Stockholm (HedgeNordic) – Swedish pension fund Alecta is reallocating a portion of its portfolio from bonds and equities to alternatives such as infrastructure projects and residential housing in the face of rising inflation. “Longer term we may see rising inflation and that is one of the reasons we are switching the portfolio towards more real assets,” chief investment officer Hans Sterte tells Bloomberg.
“Longer term we may see rising inflation and that is one of the reasons we are switching the portfolio towards more real assets.”
With high valuations across public markets translating into low expected long-term returns, Alecta plans to allocate a higher share of its portfolio to alternative assets. Listed markets are “priced for perfection” and “everything is very expensive,” Sterte tells Bloomberg. Alecta, which oversees SEK 936 billion in assets under management as of the end of June, is planning to increase the allocation to alternative assets to 20 percent of the total portfolio by 2024 from the current level of 12 percent. “We have increased real assets about 5 percent over the past three or four years and we intend to continue increasing,” Sterte tells Bloomberg.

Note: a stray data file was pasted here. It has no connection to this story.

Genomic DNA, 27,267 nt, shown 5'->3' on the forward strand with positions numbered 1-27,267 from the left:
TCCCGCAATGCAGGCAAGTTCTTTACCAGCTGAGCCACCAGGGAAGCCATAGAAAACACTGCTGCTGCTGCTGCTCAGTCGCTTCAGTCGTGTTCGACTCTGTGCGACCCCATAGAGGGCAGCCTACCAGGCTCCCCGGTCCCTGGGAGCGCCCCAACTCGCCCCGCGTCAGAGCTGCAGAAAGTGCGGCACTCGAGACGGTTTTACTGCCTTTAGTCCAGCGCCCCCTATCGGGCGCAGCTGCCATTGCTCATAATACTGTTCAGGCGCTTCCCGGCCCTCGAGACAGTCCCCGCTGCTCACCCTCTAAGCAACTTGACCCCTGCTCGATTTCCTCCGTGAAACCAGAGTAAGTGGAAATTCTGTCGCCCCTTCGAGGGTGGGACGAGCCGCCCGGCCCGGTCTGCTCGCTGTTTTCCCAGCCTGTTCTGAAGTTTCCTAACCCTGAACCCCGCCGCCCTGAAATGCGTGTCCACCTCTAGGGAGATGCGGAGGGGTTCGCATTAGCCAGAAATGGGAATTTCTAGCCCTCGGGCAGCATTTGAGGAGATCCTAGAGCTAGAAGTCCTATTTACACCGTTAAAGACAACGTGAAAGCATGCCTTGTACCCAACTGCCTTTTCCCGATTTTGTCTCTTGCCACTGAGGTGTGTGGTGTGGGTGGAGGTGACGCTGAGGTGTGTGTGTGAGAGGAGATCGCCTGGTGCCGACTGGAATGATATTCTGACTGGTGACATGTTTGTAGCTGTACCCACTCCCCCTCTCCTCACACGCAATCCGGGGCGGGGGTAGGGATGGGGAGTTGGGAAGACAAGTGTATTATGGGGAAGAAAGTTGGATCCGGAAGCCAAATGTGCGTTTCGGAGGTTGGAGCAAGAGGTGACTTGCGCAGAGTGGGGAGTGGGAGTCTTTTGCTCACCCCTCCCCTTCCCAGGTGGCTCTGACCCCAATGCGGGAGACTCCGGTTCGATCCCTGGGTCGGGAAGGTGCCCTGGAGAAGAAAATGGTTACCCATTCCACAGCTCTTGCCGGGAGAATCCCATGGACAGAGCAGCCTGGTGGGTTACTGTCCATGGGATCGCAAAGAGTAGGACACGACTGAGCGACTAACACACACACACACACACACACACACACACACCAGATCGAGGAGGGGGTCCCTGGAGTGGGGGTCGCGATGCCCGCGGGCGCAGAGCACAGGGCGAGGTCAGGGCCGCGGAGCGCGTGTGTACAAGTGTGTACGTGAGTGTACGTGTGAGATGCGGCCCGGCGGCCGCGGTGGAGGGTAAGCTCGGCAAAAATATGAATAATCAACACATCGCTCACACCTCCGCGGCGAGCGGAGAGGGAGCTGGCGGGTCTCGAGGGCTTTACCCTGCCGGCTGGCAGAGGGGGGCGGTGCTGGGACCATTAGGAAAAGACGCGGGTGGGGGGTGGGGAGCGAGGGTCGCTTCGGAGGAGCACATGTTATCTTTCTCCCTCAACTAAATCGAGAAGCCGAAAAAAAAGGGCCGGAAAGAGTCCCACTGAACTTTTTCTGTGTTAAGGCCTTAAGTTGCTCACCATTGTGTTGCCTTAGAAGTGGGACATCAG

“We have increased real assets about 5 percent over the past three or four years and we intend to continue increasing.”
In late June this year, Alecta and Brookfield Asset Management, investing through its core-infrastructure fund, announced the acquisition of 49 percent of Telia Company’s tower business in Finland and Norway. Alecta has also been part of a consortium that acquired a co-controlling stake in Stockholm Exergi, the owner and operator of the largest district heating and district cooling network in the Nordics.
“The private side is taking market share from the listed side.”
Alecta has also invested in privately-held companies such as veterinary chain IVC Evidensia, pest control company Anticimex, online pharmacy Apotea, and music rights tech company Epidemic Sound. “The private side is taking market share from the listed side,” Sterte tells Bloomberg, adding that it is easier for businesses “to expand and change in the private world than in the listed world.”